We need art and art needs us. Fleur Dorrell looks at the power and therapeutic value of art to help us navigate daily life. She explores both classical and modern artists and the contexts in which their art has emerged, and celebrates art as a universal necessity.
We need art and art needs us. From prehistoric cave paintings to Italian frescos, scientific drawings to the avant-garde movements, sculpture to abstract installations, artists have always contributed to human development.
When our physical freedom is restricted, we are compelled to confront our ideas and imagination more intensely. The more we withdraw to our homes or to self-isolation, the longer we spend within ourselves. For millions, this was the norm before the coronavirus crisis. For others, this has been a traumatic and terrifying experience even when all their material needs are met. For some people, new forms of expression and creativity have emerged from the time and space this crisis has provided. Art, by which I mean here, visual art (rather than ‘the arts’ in a wider sense to include music, drama and film et al) inhabits many places – real and imagined. As one of these places is in the mind, it is no surprise that its value to us now is priceless.
Whether it’s one of Monet’s ‘Water Lily Ponds’ or a Turner seascape, art is both an objective and a subjective event – the object seen and the effect of the process of seeing. It is always an encounter into which we are invited or coerced. It acts as neither host nor bouncer, and we are welcome guests. Art has the power to evoke or affect the human capacity to feel. The distinctive ability to feel, and to have a range of feelings, extends beyond the emotions, to the capacity and sensitivity to interpret and reason with other human beings. This dynamic between art and feeling is what we mean when we talk of the philosophy of beauty or ‘aesthetics’.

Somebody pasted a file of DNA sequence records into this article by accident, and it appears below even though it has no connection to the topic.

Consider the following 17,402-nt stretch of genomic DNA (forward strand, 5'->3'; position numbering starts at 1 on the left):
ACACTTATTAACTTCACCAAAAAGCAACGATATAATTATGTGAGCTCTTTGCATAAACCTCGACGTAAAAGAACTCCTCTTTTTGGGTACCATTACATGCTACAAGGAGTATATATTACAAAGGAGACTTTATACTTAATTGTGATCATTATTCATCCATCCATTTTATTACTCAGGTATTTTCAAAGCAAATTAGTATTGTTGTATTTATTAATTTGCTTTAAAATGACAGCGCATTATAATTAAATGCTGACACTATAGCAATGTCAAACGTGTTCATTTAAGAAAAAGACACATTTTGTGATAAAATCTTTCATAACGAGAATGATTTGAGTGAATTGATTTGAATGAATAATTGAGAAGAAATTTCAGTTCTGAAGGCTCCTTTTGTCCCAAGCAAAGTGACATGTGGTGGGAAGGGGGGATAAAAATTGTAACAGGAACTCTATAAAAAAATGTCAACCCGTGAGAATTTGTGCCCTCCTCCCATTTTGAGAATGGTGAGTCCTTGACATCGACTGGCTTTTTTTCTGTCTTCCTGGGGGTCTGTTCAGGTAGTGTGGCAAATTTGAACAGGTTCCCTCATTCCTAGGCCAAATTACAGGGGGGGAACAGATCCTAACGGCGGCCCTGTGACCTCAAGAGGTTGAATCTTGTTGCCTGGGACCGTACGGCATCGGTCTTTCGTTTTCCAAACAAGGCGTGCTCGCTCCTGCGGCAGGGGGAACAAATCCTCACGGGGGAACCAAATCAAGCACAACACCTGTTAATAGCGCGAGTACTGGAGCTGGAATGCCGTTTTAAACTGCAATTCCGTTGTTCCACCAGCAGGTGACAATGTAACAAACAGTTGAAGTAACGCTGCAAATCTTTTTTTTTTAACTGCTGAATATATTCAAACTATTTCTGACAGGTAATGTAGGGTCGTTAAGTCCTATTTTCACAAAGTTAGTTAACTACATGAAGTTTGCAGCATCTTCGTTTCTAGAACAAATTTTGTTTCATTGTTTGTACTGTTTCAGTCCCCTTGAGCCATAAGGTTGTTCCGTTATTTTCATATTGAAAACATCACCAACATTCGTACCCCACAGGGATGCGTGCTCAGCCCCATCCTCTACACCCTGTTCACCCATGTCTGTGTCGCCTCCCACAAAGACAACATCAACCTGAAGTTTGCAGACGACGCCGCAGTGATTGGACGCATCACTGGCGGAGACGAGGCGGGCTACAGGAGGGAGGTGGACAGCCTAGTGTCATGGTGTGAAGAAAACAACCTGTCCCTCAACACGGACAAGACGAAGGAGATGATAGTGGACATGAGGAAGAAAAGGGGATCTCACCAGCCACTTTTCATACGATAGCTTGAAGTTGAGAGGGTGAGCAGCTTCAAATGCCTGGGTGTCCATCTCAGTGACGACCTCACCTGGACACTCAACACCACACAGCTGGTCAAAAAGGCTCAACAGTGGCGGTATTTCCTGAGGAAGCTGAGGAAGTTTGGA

One of the roles of art is to communicate our feelings and emotions, thoughts and ideas, fantasies and realities to the rest of the world. These can be about collective suffering and destruction such as Picasso’s ‘Guernica’, or a lover’s suicide in Millais’ ‘Ophelia’ or the subconscious in Dali’s ‘The Dream’. Art acts as a metonym – that which we can only describe in part represents a greater truth than words will allow when presented in a visual form. Art reveals and hides, it shows and tells in symbolic measure. While words need translating from one language to another, art is a universal language with its own lexicon.
Art that promotes awareness and appreciation of an issue regardless of who painted them are a vital aspect of their societal role. These images are democracy in action: their creators do not need a degree in art. The simple invitation to everybody – for example, to create a rainbow to thank the NHS for healing the nation during the pandemic – is a collective sign of gratitude and inclusivity. This meteorological and Biblical phenomenon has now become the symbol for all our hospital communities.